A young British activist has held a climate crisis demonstration afloat ice in the Arctic Ocean above Svalbard, believed to be the most northerly protest of its kind.
The 18-year-old is a part of the 'Youth Strike for Climate' movement started by teenage Swedish environmental activist Greta Thunberg.
"We're past the point of a wake up call, we're past the point of ignorance, we have to act now or we're going to lost everything," Ms Craig said, speaking from a piece of ice broken off from the ice cap.
She was speaking during an expedition organised by Greenpeace to document the state of the increasingly vulnerable ice caps.
The teenager, from Bristol, is founder of the non-profit Black2Nature group that encourages inner-city children from Black and ethnic minority backgrounds to explore the natural world.
"Just floating in the middle of a sea of slush has really just reminded me how delicate the Arctic is," the 18-year-old said.
She called on "leader and decision makers" to "do something".
Ice in the Arctic Ocean melted to its second lowest level on record this summer - triggered by global warming along with natural forces.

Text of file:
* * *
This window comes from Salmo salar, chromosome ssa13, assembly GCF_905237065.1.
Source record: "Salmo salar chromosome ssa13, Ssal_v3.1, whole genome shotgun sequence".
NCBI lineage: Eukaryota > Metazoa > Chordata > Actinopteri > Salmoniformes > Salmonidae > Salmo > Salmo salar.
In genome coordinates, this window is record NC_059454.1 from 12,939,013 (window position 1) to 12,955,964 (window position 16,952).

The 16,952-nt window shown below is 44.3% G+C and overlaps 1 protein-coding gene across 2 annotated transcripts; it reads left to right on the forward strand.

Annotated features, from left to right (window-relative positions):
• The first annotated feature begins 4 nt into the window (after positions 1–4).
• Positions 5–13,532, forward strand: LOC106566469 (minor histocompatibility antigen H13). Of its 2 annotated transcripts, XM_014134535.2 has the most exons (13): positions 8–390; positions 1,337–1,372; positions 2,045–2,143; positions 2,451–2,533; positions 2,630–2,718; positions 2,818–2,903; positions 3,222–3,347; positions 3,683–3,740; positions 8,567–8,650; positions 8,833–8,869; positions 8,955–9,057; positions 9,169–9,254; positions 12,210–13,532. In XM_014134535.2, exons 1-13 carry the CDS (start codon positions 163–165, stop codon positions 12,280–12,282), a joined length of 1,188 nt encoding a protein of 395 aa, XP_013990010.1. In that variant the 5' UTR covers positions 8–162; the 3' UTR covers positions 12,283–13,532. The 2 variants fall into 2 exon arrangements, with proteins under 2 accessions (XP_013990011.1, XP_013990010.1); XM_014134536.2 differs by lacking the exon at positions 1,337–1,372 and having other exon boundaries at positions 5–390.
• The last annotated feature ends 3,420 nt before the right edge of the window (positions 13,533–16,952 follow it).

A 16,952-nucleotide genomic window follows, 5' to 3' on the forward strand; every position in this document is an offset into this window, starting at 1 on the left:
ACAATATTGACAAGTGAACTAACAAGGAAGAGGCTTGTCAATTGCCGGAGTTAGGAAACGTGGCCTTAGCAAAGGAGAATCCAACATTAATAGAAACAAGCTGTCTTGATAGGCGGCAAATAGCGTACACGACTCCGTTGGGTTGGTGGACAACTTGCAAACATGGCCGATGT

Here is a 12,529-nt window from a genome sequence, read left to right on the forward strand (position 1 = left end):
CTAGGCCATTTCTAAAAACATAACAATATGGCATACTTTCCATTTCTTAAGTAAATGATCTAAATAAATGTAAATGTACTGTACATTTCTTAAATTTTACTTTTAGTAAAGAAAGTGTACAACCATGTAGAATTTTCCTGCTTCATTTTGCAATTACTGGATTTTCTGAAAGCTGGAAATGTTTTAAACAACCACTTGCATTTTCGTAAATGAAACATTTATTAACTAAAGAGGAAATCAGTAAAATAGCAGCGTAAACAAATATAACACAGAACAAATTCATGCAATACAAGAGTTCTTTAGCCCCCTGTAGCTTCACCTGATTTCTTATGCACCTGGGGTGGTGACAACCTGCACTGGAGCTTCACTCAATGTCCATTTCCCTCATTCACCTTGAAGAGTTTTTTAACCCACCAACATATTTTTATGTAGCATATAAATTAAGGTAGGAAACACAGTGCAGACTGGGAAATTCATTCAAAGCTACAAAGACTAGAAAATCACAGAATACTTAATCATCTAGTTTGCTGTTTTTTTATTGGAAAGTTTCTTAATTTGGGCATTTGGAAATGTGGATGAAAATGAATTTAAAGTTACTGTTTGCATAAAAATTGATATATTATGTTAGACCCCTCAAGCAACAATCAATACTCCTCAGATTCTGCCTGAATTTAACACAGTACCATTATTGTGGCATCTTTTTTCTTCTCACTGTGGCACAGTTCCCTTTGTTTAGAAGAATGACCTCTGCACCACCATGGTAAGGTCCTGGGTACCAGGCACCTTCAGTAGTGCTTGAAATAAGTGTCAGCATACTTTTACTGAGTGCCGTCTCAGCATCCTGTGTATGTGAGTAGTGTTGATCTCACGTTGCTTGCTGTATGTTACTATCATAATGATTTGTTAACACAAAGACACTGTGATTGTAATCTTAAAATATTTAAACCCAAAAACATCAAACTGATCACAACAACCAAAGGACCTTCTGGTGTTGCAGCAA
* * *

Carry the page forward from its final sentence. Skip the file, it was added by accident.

The extent of ice-covered ocean at the North Pole and extending further south to Alaska, Canada, Greenland and Russia reached its summertime low of 1.4 million square miles last week before starting to grow again.
In the 1980s, the ice cover was about 1 million square miles bigger than current summer levels.
What is the Youth Strike for Climate?
Ms Craig's protest marks a day of global action held each Friday by children and young people around the globe to draw attention to climate change.
Students have been striking on Fridays for around two years, a movement started by Swedish activist Greta Thunberg.
On Friday 25 September, the 'Fridays For Future' movement plans thousands of protest actions across the globe.